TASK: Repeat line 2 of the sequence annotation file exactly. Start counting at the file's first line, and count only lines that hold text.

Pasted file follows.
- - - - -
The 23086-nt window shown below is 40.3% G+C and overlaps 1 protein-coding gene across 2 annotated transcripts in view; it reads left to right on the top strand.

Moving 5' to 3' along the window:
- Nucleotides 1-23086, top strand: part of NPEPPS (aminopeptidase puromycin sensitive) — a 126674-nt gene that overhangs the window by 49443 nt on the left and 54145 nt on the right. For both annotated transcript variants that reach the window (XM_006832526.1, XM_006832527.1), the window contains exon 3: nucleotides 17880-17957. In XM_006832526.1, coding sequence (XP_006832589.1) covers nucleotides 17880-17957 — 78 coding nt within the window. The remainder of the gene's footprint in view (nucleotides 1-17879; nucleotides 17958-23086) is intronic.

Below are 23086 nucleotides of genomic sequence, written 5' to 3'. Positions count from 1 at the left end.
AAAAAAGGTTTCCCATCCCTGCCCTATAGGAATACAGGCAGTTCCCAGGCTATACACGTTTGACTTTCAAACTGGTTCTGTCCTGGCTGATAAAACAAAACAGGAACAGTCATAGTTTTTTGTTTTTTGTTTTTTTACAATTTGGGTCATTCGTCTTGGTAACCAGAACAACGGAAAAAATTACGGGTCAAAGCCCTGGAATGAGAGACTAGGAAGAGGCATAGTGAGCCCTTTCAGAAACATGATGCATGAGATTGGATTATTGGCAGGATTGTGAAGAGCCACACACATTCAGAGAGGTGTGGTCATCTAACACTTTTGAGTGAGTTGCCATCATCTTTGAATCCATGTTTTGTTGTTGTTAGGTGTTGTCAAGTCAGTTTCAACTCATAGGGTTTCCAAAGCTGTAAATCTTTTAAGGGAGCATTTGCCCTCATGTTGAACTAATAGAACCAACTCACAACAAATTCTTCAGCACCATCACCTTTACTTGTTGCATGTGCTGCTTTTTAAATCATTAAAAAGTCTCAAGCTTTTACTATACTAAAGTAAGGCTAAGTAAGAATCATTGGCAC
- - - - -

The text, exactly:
Moving 5' to 3' along the window: